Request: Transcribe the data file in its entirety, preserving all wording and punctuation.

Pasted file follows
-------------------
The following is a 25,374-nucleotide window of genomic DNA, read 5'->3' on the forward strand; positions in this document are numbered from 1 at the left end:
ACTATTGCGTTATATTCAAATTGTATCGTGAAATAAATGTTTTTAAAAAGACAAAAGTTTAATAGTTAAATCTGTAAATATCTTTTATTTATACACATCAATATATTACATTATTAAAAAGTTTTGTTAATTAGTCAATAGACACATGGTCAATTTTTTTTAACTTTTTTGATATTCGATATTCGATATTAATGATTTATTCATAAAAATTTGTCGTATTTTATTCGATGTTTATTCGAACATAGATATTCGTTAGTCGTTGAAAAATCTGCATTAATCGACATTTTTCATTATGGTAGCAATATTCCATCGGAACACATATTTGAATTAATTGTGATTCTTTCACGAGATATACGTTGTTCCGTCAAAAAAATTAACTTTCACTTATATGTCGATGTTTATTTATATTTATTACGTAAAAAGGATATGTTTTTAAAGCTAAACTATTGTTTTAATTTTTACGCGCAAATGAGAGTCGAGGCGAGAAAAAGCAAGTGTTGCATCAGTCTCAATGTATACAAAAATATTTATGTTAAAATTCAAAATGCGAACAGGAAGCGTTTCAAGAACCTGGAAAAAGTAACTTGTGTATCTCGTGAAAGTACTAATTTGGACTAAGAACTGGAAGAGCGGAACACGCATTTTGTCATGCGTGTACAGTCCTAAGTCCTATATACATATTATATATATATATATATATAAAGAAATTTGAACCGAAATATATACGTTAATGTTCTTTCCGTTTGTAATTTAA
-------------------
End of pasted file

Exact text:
The following is a 25,374-nucleotide window of genomic DNA, read 5'->3' on the forward strand; positions in this document are numbered from 1 at the left end:
ACTATTGCGTTATATTCAAATTGTATCGTGAAATAAATGTTTTTAAAAAGACAAAAGTTTAATAGTTAAATCTGTAAATATCTTTTATTTATACACATCAATATATTACATTATTAAAAAGTTTTGTTAATTAGTCAATAGACACATGGTCAATTTTTTTTAACTTTTTTGATATTCGATATTCGATATTAATGATTTATTCATAAAAATTTGTCGTATTTTATTCGATGTTTATTCGAACATAGATATTCGTTAGTCGTTGAAAAATCTGCATTAATCGACATTTTTCATTATGGTAGCAATATTCCATCGGAACACATATTTGAATTAATTGTGATTCTTTCACGAGATATACGTTGTTCCGTCAAAAAAATTAACTTTCACTTATATGTCGATGTTTATTTATATTTATTACGTAAAAAGGATATGTTTTTAAAGCTAAACTATTGTTTTAATTTTTACGCGCAAATGAGAGTCGAGGCGAGAAAAAGCAAGTGTTGCATCAGTCTCAATGTATACAAAAATATTTATGTTAAAATTCAAAATGCGAACAGGAAGCGTTTCAAGAACCTGGAAAAAGTAACTTGTGTATCTCGTGAAAGTACTAATTTGGACTAAGAACTGGAAGAGCGGAACACGCATTTTGTCATGCGTGTACAGTCCTAAGTCCTATATACATATTATATATATATATATATATAAAGAAATTTGAACCGAAATATATACGTTAATGTTCTTTCCGTTTGTAATTTAA